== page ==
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Private, profitable, radio

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Research Reports
OTTAWA - In the era of music downloading and Internet radio, conventional radio continues to thrive, says a report released yesterday by Statistics Canada.

In 2003, air time sales by private radio broadcasters jumped 8.4% to $1.2 billion, the second largest year-over-year increase in the last 15 years.

Say what you will about TV and the Internet but radio - the oldest of all electronic media - generated the best profits on record in 2003, thanks largely to cost containment. The operating expenses of private radio broadcasters grew 3.7%, less than half the revenue increase of 8.2%. As a result, profits before interest and taxes represented 19.1% of their revenues, up from 15.6% in 2002. In the last six years, private radio has generated a higher profit margin than private television.

However, as most in the industry know, FM is the engine driving the radio bus. FM stations continued to account for most of the growth and profits in the industry, says the Statcan report. The 9.8% increase of air time sales in 2003 was the highest since 1998. The robust 25.2% profit margin (before interest and taxes) realized in 2003 was consistent with the returns achieved in the previous five years.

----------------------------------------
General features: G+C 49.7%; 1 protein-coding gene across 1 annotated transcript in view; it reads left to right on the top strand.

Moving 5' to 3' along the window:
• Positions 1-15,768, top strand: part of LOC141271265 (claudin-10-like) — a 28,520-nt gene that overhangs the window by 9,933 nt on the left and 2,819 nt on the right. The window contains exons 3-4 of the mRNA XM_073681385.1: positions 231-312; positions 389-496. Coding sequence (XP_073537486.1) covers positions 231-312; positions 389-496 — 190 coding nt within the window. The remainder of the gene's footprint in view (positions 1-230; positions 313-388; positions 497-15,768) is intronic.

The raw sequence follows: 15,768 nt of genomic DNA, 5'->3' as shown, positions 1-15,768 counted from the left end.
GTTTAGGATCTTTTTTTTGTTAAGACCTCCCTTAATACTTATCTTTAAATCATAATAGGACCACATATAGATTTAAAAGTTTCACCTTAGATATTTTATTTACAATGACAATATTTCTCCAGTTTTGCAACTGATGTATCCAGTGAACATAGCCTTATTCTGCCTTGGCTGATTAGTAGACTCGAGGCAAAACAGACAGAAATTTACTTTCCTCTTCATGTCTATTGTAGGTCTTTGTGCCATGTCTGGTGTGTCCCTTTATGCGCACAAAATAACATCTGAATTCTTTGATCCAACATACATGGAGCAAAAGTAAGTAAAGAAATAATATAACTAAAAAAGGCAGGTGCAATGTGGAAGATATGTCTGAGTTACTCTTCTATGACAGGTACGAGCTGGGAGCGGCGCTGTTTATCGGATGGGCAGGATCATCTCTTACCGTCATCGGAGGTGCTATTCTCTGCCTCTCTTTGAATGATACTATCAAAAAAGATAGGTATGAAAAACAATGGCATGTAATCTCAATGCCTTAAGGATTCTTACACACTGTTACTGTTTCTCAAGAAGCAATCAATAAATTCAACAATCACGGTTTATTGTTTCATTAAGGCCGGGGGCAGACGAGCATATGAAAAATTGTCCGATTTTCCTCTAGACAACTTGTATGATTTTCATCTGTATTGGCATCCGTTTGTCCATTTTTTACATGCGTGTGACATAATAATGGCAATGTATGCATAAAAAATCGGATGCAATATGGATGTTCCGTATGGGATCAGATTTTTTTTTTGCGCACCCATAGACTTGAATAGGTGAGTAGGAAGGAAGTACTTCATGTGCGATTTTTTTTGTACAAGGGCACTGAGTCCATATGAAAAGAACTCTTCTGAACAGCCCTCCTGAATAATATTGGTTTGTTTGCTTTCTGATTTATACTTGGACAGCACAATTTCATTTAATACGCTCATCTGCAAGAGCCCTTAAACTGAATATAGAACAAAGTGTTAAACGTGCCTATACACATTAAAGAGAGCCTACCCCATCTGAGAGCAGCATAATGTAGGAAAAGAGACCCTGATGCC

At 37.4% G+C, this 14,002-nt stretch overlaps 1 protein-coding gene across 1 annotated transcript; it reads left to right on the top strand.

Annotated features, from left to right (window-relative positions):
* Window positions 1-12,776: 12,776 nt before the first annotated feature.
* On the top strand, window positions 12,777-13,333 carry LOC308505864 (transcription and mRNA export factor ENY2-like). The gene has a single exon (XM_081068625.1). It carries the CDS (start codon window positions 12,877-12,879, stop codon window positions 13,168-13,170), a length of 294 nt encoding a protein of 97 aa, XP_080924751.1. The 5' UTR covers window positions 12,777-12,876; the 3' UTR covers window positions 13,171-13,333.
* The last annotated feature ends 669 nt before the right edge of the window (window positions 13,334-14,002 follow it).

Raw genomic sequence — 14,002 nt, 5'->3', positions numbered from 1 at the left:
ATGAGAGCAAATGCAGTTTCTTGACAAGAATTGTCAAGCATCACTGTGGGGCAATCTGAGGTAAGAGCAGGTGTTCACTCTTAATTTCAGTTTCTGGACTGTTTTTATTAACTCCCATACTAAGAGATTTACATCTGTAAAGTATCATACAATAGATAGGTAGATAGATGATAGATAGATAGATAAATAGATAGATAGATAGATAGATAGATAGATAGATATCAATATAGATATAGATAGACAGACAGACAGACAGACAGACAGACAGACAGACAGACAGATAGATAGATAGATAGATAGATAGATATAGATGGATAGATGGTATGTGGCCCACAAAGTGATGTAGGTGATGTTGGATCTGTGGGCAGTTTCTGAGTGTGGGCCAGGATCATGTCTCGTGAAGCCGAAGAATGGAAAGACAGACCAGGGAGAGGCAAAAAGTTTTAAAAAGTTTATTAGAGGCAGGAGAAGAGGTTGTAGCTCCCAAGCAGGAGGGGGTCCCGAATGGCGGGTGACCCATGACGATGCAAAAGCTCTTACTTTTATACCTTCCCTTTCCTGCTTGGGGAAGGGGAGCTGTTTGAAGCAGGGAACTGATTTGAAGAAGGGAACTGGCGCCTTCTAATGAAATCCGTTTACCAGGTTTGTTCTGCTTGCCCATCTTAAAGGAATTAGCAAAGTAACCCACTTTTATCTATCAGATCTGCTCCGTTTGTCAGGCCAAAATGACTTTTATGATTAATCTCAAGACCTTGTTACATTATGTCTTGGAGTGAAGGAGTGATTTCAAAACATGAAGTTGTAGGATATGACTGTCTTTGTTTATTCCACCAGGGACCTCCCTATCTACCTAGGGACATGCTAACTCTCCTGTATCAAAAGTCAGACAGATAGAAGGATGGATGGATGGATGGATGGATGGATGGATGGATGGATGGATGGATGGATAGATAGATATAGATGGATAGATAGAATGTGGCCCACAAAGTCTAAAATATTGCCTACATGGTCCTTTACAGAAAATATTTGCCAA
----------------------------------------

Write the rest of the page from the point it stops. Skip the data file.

The performance of AM stations paled by comparison, but do show a bit of a turnaround. Their air time sales grew by a more modest 4.5%, and their profit margin was a mere 1.6%. Modest as those numbers may appear in comparison to their FM sisters, the 2003 results represent a significant turnaround for AM radio. This segment of the industry has sustained losses before interest and taxes every year since 1990. Air time sales by AM stations declined every year during that period with the exception of 1997 and 1998.

Radio stations in large markets continued to outperform those operating in smaller markets in 2003. The profit margin for stations operating in the five largest census metropolitan areas was 23.3%, compared with 15.4% for stations in other census metropolitan areas and 15.3% for those operating outside census metropolitan areas. For the third consecutive year Calgary and Ottawa-Gatineau were the most profitable large markets. The 2003 profit margin in those two markets stood at 29.2% and 27.2% respectively.

French language stations had stronger growth of air time sales (+11.9%) than their English language counterparts (+7.8%) in 2003. Ethnic stations lagged behind with a 5.2% increase. English language stations however generated the highest profit margin (+20.3%), followed by French language (+15.2%) and ethnic (+6.9%) stations.

The industry had a weekly average of 9,009 employees in 2003, a small increase from 8,934 employees in 2002.

For more, go to www.statcan.ca.
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